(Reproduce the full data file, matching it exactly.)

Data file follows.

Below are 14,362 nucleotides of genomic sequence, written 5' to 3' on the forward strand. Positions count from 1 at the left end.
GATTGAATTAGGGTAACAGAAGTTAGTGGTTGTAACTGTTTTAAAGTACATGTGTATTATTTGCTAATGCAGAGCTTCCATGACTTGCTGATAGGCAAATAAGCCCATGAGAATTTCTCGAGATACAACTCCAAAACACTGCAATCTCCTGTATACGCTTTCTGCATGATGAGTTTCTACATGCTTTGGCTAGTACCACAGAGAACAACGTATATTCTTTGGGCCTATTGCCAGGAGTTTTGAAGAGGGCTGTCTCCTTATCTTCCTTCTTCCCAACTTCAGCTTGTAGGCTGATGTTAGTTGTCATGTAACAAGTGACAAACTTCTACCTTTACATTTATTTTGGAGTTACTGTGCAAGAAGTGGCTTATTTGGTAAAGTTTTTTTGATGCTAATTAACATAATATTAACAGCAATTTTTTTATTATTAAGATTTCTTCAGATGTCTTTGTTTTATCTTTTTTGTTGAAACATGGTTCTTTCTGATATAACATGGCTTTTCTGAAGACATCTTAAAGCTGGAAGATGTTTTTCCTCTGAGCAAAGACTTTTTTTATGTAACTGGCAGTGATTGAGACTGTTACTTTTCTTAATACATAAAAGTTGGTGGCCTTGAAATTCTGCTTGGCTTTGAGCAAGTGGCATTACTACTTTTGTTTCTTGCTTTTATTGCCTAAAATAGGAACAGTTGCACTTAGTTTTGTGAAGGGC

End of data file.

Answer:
Below are 14,362 nucleotides of genomic sequence, written 5' to 3' on the forward strand. Positions count from 1 at the left end.
GATTGAATTAGGGTAACAGAAGTTAGTGGTTGTAACTGTTTTAAAGTACATGTGTATTATTTGCTAATGCAGAGCTTCCATGACTTGCTGATAGGCAAATAAGCCCATGAGAATTTCTCGAGATACAACTCCAAAACACTGCAATCTCCTGTATACGCTTTCTGCATGATGAGTTTCTACATGCTTTGGCTAGTACCACAGAGAACAACGTATATTCTTTGGGCCTATTGCCAGGAGTTTTGAAGAGGGCTGTCTCCTTATCTTCCTTCTTCCCAACTTCAGCTTGTAGGCTGATGTTAGTTGTCATGTAACAAGTGACAAACTTCTACCTTTACATTTATTTTGGAGTTACTGTGCAAGAAGTGGCTTATTTGGTAAAGTTTTTTTGATGCTAATTAACATAATATTAACAGCAATTTTTTTATTATTAAGATTTCTTCAGATGTCTTTGTTTTATCTTTTTTGTTGAAACATGGTTCTTTCTGATATAACATGGCTTTTCTGAAGACATCTTAAAGCTGGAAGATGTTTTTCCTCTGAGCAAAGACTTTTTTTATGTAACTGGCAGTGATTGAGACTGTTACTTTTCTTAATACATAAAAGTTGGTGGCCTTGAAATTCTGCTTGGCTTTGAGCAAGTGGCATTACTACTTTTGTTTCTTGCTTTTATTGCCTAAAATAGGAACAGTTGCACTTAGTTTTGTGAAGGGC